In impressionistic black and white drawings, French cartoonist David B. chronicles his complex history with his epileptic older brother and the impact the illness had on his evolution as an artist. This is the first full-length translation of the 2000 winner of the Best Story prize at the French Angouleme Festival, “the Cannes of the comic world.”
Louis Riel: A Comic-strip Biography
Brown closely examines the controversial life of Louis Riel, a nineteenth-century leader of the Metis, people of mixed French, English, and Cree extraction living in what is now Manitoba. Riel fought the Canadian government between 1869 and 1885, when he was hanged for treason, to prevent the Dominion from gaining control of the region.
Musical Legends: The Collected Comics from Pulse Magazine
From 1992 to 2002, the underground comix pioneer Justin Green contributed biographical strips to Pulse Magazine, a publication of Tower Records. Green’s passionate knowledge of music enhances each story, and his humor produces such gems of irony as The Day Jobs of Philip Glass (“Young man, do you realize that you share your name with a very famous composer?”).
Justin Green’s Binky Brown Sampler
Underground comix pioneer Justin Green created the first autobiographical comic book with the 1972 masterpiece Binky Brown Meets the Holy Virgin Mary. The long-awaited reprint of this classic also includes other funny and insightful Green stories.
Our Movie Year: American Splendor: Stories
In his straightforward and sometimes prickly fashion, the comics pioneer relates his impressions of the life-changing year following the release of the movie American Splendor, which is based on his life and work.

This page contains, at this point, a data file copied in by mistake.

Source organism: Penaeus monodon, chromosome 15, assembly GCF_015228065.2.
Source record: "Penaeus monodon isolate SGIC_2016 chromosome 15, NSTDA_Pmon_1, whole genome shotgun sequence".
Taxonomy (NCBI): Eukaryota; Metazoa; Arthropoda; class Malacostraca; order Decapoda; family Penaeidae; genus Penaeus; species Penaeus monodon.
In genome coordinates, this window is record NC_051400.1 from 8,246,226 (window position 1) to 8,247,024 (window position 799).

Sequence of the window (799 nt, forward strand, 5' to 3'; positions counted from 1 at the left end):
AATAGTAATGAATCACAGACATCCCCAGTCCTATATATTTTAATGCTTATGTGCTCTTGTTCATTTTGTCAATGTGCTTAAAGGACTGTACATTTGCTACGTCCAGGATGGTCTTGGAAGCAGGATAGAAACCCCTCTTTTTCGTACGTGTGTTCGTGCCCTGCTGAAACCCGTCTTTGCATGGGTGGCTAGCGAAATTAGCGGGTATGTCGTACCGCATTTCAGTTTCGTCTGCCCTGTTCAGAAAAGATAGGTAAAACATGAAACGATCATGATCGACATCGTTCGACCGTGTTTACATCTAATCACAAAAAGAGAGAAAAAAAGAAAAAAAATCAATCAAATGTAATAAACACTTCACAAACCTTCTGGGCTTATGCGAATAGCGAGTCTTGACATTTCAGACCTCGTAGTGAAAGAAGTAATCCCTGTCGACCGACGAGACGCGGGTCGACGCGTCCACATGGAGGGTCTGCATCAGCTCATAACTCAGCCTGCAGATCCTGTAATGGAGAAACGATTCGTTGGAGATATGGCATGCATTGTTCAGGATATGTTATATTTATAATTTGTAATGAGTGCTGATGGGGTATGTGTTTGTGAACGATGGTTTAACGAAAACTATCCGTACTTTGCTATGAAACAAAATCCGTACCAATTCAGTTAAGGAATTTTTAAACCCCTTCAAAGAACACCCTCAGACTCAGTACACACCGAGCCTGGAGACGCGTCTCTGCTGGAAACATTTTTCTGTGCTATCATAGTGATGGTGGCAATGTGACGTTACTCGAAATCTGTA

War’s End: Profiles from Bosnia, 1995-96
Two stories constitute the third volume in comics journalist Sacco’s reports on the Bosnian War, following The Fixer: A Story from Sarajevo and Safe Area Gorazde. “Christmas with Karadzic” details Sacco’s attempt to interview the Serbian war criminal as he attends Christmas services, while “Soba” portrays a wannabe rock star who becomes a hero to his fellow Sarajevans.
The third entry in Satrapi’s award-winning autobiographical series (Persepolis and Persepolis 2 [The Story of a Return]) explores the lives of Iranian women. Satrapi, her female relatives, and some friends gather for an afternoon of tea-drinking and much frank talk about love, sex, and men.
In the Shadow of No Towers
In his first graphic novel since the Pulitzer Prize-winning Maus, New Yorker Art Spiegelman provides an eyewitness account of the events and aftermath of September 11, 2001. A wonderful component is Spiegelman’s incorporation of the earliest U.S. comic strip characters, created during the 1890s near the future site of the World Trade Center: “Unpretentious ephemera from the optimistic dawn of the 20th century…they were just right for an end-of-the world moment.”
Carnet de Voyage
Thompson, author of the award-winning Blankets: An Illustrated Novel, traveled for three months in Europe and Morocco researching his next work, Habibi. Through sketches and a travelogue diary, he creates portraits of the lands he visited and the writer/artist himself.
An acclaimed cartoonist since the 1980s, Tyler portrays with frankness and charm the challenges that made her a “late bloomer” in terms of full artistic expression—family responsibilities and financial struggle.